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Easter Egg and a Small Evolutionary Trick

Posted: Sunday 17th April 2022 by Emyr MWT

Telyn laid her first egg of the season on Saturday, 16th April, at 15:48.

This is Telyn's fifth year of successfully breeding at this nest, equalling Glesni's 5-year reign as the Queen of the Dyfi.

A newly hatched brood of chicks (generally) have a better chance of survival if they all hatch close together in time.

But it takes three days for a female osprey to produce an egg, meaning there would be a six day difference between chick 1 and chick 3. That means a substantial advantage for one offspring and a disadvantageous runt-like status for the youngest.

Ospreys can't beat the laws of Biology, but they can cheat a little.

Each successive egg is a little smaller and lighter than the previous one. This foreshortens the development (incubation) time, narrowing the brood hatching window.

The first egg of a clutch will be larger than subsequent ones.

Female ospreys can also stifle - or even completely delay - the development of the first chick by not incubating the egg all the time for the first day or two.

Not tonight, Josephine

Telyn took several 'breaks' last night, ranging from a few minutes, to 40 minutes to over 2.5 hours, leaving her newly laid egg completely un-incubated during these periods.

This further helps chick synchronisation, ensuring the brood gets the best possible chance of survival in another six weeks or so.

Telyn was never far away though, perching just a few inches away on the nest perch - there are plenty of barn owls around looking for a free meal.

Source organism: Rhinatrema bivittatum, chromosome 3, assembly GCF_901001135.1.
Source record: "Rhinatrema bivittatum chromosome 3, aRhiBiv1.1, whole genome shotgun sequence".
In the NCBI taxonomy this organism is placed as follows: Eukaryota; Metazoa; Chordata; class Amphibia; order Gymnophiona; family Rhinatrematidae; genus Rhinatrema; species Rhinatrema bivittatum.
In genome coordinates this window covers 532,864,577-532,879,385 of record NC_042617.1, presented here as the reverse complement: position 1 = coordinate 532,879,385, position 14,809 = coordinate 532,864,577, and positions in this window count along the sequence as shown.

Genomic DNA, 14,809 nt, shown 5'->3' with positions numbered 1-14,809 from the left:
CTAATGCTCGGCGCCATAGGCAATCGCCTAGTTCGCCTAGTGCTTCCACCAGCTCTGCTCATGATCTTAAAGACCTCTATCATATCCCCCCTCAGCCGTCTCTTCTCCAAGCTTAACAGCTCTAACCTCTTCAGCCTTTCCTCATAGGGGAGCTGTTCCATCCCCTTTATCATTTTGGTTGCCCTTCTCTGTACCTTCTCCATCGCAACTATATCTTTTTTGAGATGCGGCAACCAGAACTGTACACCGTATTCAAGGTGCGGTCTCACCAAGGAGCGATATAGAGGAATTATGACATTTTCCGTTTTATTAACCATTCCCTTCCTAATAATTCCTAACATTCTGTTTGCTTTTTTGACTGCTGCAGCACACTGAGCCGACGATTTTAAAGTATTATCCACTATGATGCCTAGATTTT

Telyn is ever watchful..

Sunday 18th April

Do ospreys retrieve dropped fish?

Millions of years' worth of evolutionary adaptions have afforded ospreys several advantages over other raptors when it comes to holding their prey.
Small spiky skin pads called 'spicules' on the underside of the toes help to grab fish, as do backwards-facing scales on the talons which act as fish-grabbing barbs.

Ospreys can even reverse their outer toe (zygodactyl toe arrangement), enabling them to have two toes each side of the fish like a biological fairground grab-claw.

Despite these adaptions, the odd fish does go overboard now and again - as did this mullet caught by Idris yesterday. No sooner had he passed it over to Telyn, she dropped it.

Sometimes ospreys will retrieve their dinner, sometimes not. Neither Telyn nor Idris decided to pick up this mullet yesterday.

Here's a video of Monty dropping his fish - and then retrieving it!
Sill miss you Monts


Tuesday, 19th April

Here's what is happening inside Telyn's body right now. We have one anthro explanation and one for the anti-anthros:

1. This afternoon we're eggspecting Egg No 2 to be laid. Soon it will be be passed to the paint shop department in the egg factory before the ink is sprayed on; we call this Splodgology. Soon after Telyn will plop out her second egg, around three days after the first one.


2. The production of Telyn's egg is almost complete, it takes around 70 hours.

The egg will have been maculated with two main pigments: Biliverdin and (mostly) Protoporphyrin to give it camouflage properties, helping it be more cryptic to aerial and other predators.

Soon the egg will receive a thin membrane called the cuticle - or 'bloom'. As the egg is passed from the uterus, this final protein coating helps the egg transport smoothly through the cloaca, just before it is laid. 

Egg anatomy

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